AN AUTONOMOUS VEHICLE ENGINEER and passionate photographer claims that taking a picture of a driverless car at CES 2019 destroyed his spanking-new Sony A7R II camera.
Mr Jit Ray Chowdhury alleges that, shortly after taking a picture of a self-driving vehicle on display, he found that his photos were full of purple spots. He covered up his camera with a lens cap and realised the spots were burned into the sensor.
After looking up different explanations for the damage to his camera, he realised that it was the car's Lidar sensor.
Lidar systems are used by self-driving vehicles to map out surrounding objects. The technology works in a similar way to radar, but uses lasers rather than radio waves. It measures the distance to its targets by illuminating them with pulsed laser light and detects the pulse's reflection with a sensor.
The car that destroyed Mr Chowdhury's camera was displayed by the Californian tech company Aeye.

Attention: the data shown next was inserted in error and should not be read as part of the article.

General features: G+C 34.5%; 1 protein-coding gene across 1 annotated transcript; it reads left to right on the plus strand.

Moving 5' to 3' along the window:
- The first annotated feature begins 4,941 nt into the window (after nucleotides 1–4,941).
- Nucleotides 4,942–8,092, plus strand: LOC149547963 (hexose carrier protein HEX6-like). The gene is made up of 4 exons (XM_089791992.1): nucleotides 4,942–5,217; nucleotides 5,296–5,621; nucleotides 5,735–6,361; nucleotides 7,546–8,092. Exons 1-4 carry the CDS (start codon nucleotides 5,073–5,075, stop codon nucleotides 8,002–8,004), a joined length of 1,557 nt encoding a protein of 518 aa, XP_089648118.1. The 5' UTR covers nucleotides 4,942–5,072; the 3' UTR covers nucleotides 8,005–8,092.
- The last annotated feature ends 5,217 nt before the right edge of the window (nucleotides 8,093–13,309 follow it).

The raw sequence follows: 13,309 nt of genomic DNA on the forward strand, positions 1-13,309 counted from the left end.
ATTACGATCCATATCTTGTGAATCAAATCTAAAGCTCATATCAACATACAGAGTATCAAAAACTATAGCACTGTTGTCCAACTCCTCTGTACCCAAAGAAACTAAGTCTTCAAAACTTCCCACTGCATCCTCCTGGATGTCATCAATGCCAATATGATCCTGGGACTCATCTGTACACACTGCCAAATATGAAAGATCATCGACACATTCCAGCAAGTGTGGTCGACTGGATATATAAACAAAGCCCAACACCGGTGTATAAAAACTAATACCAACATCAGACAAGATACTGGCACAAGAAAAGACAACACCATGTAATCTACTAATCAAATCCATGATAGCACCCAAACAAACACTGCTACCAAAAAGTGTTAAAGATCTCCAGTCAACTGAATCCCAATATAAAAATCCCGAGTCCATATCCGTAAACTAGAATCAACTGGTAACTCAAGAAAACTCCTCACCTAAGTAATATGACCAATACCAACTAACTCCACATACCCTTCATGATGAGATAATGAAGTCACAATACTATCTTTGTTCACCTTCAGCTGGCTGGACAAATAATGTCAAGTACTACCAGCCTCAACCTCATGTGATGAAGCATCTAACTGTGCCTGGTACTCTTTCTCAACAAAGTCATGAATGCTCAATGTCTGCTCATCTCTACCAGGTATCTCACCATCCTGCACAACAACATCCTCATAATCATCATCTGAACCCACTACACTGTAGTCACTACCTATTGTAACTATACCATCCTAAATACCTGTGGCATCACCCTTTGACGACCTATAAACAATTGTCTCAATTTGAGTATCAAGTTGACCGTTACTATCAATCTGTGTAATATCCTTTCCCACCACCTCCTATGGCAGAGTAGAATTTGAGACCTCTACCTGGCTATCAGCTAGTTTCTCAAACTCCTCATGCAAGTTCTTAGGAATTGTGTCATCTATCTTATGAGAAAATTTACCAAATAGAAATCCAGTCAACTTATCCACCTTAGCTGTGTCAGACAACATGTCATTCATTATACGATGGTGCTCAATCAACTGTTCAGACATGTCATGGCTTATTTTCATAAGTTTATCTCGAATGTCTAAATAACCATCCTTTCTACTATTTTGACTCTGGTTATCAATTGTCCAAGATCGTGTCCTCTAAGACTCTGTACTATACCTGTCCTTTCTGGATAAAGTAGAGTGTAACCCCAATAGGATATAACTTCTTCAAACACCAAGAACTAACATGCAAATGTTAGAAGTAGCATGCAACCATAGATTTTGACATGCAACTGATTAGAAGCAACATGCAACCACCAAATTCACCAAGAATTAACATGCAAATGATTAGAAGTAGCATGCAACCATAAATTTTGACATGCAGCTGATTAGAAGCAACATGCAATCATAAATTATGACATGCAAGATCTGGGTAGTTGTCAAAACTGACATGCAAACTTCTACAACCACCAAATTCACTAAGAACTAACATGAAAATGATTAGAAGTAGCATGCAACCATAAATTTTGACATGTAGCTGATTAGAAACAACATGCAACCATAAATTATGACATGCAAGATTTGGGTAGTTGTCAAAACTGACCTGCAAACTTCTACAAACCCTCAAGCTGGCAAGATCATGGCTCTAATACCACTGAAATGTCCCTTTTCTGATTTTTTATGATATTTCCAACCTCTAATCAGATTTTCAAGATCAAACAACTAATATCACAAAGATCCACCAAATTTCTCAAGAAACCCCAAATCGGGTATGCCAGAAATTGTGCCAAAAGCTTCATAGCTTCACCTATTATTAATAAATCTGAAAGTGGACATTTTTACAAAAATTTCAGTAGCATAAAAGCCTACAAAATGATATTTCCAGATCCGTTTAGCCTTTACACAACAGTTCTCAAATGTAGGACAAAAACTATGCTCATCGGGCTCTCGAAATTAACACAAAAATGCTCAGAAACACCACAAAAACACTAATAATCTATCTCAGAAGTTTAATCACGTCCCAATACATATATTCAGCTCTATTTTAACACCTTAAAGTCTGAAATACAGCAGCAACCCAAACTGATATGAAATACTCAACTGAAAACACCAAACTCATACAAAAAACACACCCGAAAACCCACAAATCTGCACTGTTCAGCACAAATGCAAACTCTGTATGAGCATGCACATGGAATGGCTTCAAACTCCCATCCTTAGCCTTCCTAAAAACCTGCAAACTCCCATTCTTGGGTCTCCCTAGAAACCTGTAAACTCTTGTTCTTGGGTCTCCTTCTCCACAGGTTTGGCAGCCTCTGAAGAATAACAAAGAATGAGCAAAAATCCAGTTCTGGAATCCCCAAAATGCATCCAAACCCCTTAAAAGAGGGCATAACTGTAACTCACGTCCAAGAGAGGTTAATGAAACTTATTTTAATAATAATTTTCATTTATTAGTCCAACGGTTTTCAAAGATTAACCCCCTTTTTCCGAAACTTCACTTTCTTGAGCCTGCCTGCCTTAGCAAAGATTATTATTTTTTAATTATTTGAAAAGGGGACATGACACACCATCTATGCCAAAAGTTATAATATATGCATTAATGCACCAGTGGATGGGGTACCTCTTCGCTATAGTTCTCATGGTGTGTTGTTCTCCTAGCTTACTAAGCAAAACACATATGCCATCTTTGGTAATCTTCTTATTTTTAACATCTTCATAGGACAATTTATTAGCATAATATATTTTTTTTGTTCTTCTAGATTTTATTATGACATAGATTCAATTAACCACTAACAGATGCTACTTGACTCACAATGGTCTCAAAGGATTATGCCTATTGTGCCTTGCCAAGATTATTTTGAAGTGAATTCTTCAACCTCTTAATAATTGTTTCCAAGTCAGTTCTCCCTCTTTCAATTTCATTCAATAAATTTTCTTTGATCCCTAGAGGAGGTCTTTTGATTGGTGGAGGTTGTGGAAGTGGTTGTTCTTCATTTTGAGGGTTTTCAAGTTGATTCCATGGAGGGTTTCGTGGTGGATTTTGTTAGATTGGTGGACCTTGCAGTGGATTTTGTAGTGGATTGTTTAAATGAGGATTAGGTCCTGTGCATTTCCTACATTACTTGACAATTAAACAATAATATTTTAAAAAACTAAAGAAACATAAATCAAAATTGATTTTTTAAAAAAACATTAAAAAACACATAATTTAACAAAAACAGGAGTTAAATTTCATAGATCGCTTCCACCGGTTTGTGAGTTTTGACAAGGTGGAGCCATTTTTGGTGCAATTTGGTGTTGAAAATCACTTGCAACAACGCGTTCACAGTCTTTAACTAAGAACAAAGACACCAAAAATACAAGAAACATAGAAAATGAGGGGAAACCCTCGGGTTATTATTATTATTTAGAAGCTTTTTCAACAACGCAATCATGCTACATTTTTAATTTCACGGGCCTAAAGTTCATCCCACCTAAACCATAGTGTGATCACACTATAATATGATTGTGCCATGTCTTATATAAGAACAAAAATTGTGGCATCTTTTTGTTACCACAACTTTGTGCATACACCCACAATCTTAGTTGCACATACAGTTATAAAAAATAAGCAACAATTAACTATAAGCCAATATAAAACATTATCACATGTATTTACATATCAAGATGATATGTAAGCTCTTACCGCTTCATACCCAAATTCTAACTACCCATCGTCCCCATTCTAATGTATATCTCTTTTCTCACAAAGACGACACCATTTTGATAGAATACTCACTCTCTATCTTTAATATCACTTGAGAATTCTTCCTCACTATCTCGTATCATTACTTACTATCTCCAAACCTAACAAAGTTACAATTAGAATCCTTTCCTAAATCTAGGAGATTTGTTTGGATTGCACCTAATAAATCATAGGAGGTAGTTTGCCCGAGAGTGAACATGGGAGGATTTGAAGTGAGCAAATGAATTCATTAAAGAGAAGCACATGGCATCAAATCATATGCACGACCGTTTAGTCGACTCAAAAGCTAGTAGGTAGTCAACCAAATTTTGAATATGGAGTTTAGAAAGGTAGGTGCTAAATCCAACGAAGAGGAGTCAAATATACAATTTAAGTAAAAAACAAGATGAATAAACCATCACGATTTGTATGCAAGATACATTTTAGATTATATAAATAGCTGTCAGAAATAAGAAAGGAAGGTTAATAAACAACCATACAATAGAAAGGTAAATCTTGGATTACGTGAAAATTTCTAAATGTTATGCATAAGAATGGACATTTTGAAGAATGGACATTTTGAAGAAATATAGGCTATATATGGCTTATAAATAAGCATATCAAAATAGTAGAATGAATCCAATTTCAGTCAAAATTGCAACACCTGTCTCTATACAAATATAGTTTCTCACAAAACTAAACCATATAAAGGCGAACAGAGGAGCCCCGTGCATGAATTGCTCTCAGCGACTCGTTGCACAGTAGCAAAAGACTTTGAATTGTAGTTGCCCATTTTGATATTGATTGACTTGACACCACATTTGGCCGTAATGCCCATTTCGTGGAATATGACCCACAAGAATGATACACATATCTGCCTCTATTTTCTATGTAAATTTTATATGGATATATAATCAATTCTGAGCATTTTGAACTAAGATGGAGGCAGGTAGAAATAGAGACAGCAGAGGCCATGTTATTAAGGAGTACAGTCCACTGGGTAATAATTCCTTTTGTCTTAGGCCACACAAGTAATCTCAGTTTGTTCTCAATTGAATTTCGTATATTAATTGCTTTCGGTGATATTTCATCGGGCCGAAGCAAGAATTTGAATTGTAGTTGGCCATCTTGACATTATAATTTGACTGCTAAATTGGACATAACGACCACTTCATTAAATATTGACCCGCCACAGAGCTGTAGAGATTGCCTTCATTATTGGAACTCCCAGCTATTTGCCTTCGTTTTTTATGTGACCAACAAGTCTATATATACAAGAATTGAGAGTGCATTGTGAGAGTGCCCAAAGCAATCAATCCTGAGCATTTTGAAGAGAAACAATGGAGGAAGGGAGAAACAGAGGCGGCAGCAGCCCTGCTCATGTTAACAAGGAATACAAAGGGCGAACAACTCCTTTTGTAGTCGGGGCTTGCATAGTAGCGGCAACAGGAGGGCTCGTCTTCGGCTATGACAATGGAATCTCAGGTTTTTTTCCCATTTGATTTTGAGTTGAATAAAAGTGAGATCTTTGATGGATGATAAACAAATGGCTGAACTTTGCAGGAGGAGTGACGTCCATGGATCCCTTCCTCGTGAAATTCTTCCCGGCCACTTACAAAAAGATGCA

The company's chief executive Luis Dussan noted that, even though its Lidar technology is completely safe to human eyes, "cameras are up to 1,000 times more sensitive to lasers than eyeballs... Occasionally, this can cause thermal damage to a camera's focal-plane array."
For Mr Chowdhury's camera, which he just bought last month for $1,198, this warning comes too late. Luckily, the firm offered to buy him a replacement.
Mr Chowdhury thanked the firm for the response but noted that he would welcome if it puts up a sign on their stand warning of the laser's danger for camera sensors.
He also said that Lidar companies should test how camera-safe their products are.
As many expect that roads will soon be crowded with self-driving cars, ensuring that driverless vehicles do not interfere with traffic cameras and other IT infrastructure might become an important issue in the near future. µ
Oh and it'll also help give aural pleasure
But it might still not be enough to make virtual reality super appealing
And a ridiculous competition
Now you can talk to your silly-looking earbuds too